If it’s to build strength/power, then we need to give enough time to let creatine stores recover and our minds some time to relax and get ready for the next big effort, so here we can rest for 2-5 mins between sets. Going over this time limit isn’t a disaster, but going under isn’t a great idea - the effort of moving the weight is enough intensity, we don’t need to add more by shortening the athlete’s rest time.

If it’s for hypertrophy, then we need to keep the intensity a bit higher with a shorter rest time to increase metabolic stress to stimulate the muscle to grow, so allow 30-90 seconds rest between sets. To choose a specific amount, think about the demands of the exercise - for low reps/heavier weight give a bit more rest, and for high reps/low weight give less rest. If an athlete goes over the prescribed rest time, it isn’t the end of the world, but they aren’t maximising the effectiveness of the workout if they do.

If it’s muscular endurance/conditioning, then we need to keep the muscles working with as little rest as possible, so between 10-30 seconds rest (or enough to take a breather, sip some water and get ready for the next set). The short rest will mean less time for the body to clear out the acid building up in the muscles, so it will need to adapt and become more efficient to do so. With our bodies clearing out acid more efficiently, it will take longer before our performance suffers from fatigue (performance can drop due to other factors, such as inadequate nutrition, but we’re working on the muscles efficiency here).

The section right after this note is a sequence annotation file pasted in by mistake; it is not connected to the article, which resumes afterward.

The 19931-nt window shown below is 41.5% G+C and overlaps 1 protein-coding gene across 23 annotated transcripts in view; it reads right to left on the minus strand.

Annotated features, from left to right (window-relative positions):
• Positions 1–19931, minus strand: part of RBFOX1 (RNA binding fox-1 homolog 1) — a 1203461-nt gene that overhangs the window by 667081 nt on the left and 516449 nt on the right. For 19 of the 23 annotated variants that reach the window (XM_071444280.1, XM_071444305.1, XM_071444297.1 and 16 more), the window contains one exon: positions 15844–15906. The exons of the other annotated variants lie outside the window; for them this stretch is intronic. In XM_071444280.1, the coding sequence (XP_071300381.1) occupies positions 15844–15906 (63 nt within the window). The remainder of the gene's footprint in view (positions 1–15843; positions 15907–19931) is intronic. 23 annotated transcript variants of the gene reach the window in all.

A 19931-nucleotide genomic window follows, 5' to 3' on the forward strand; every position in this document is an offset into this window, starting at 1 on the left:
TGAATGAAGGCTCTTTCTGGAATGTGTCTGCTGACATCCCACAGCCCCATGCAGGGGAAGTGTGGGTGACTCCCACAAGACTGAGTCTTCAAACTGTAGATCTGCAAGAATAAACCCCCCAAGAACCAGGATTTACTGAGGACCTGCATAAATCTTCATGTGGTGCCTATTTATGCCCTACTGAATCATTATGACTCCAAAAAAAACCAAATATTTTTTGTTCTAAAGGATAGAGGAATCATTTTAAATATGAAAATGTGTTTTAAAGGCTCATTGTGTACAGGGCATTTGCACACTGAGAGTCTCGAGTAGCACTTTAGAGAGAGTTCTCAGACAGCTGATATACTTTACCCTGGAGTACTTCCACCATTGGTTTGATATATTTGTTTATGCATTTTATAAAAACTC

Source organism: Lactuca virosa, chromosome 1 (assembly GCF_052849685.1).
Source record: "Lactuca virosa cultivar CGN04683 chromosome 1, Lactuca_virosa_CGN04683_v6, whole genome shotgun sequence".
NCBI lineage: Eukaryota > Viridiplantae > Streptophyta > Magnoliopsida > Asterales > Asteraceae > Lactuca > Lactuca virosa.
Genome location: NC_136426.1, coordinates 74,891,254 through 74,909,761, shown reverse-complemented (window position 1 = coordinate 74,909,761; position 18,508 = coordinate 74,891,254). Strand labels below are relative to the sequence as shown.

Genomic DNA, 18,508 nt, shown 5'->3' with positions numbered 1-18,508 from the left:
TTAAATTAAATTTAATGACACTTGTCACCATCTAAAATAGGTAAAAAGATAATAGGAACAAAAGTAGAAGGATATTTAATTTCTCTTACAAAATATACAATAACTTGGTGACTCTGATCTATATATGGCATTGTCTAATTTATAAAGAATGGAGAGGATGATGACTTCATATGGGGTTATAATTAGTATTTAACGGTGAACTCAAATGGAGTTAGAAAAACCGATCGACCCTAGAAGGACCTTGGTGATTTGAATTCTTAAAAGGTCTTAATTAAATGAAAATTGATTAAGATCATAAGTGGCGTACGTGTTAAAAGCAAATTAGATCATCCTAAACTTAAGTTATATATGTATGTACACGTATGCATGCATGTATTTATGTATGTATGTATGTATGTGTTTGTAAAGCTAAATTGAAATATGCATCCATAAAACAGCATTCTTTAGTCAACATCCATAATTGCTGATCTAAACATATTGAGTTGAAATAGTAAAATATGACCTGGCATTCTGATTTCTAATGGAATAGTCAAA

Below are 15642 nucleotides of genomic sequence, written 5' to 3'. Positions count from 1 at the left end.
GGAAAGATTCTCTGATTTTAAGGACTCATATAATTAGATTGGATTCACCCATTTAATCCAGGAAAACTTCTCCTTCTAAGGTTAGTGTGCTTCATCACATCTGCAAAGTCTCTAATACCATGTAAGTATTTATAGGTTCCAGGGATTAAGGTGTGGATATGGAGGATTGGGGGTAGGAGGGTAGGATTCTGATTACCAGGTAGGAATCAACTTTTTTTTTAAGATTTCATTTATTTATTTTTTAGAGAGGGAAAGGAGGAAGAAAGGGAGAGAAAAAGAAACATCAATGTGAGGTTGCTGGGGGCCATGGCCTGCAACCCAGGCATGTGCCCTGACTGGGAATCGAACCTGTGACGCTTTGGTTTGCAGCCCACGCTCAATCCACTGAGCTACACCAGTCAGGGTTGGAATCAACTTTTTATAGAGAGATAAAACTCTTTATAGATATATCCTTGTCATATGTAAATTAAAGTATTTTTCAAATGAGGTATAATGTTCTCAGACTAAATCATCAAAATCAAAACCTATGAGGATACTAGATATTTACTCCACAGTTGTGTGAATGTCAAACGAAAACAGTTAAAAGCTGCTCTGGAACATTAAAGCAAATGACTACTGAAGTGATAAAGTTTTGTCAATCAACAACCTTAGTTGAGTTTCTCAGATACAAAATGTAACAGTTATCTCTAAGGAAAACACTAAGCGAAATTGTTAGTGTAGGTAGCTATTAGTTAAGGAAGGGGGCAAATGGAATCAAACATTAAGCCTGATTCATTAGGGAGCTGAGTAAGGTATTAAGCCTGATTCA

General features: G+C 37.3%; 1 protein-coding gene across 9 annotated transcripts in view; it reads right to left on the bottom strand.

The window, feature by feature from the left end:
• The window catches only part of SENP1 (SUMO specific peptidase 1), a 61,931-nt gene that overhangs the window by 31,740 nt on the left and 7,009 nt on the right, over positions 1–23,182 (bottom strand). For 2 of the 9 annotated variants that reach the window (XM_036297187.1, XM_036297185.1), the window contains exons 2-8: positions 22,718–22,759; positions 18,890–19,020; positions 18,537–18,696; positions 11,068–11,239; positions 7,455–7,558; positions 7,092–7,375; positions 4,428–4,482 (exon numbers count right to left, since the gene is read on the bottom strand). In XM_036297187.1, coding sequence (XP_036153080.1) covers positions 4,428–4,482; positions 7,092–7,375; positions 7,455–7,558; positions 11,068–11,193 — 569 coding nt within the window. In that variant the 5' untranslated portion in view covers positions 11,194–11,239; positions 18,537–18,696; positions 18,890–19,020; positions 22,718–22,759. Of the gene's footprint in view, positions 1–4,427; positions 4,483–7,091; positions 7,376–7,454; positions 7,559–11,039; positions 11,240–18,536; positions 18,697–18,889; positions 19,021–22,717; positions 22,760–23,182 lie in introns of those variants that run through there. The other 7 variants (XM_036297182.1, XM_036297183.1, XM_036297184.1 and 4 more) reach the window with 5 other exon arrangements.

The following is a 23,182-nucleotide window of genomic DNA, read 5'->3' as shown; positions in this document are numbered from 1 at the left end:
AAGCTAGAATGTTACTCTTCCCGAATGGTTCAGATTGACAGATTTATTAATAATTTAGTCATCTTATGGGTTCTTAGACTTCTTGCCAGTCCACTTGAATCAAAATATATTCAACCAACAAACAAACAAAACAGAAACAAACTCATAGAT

With that, we have all the pieces we need to put our S&C program together. To check out what a finished block would look like, click **here** to be warped to Part 1 of this two part article and see an example of a block of training. This won’t cover an entire year, but will give the player a solid off-season foundation to charge into the important games with a vengeance.

Once again, this is just one method for putting a program together, and is by no means the only way our final block could have turned out. I hope this has shone some light on the process without getting too bogged down in the details - if you have any questions or would like to hire me to create a S&C program for you or your team, click **here** to send me a message, or give me a shout on social media.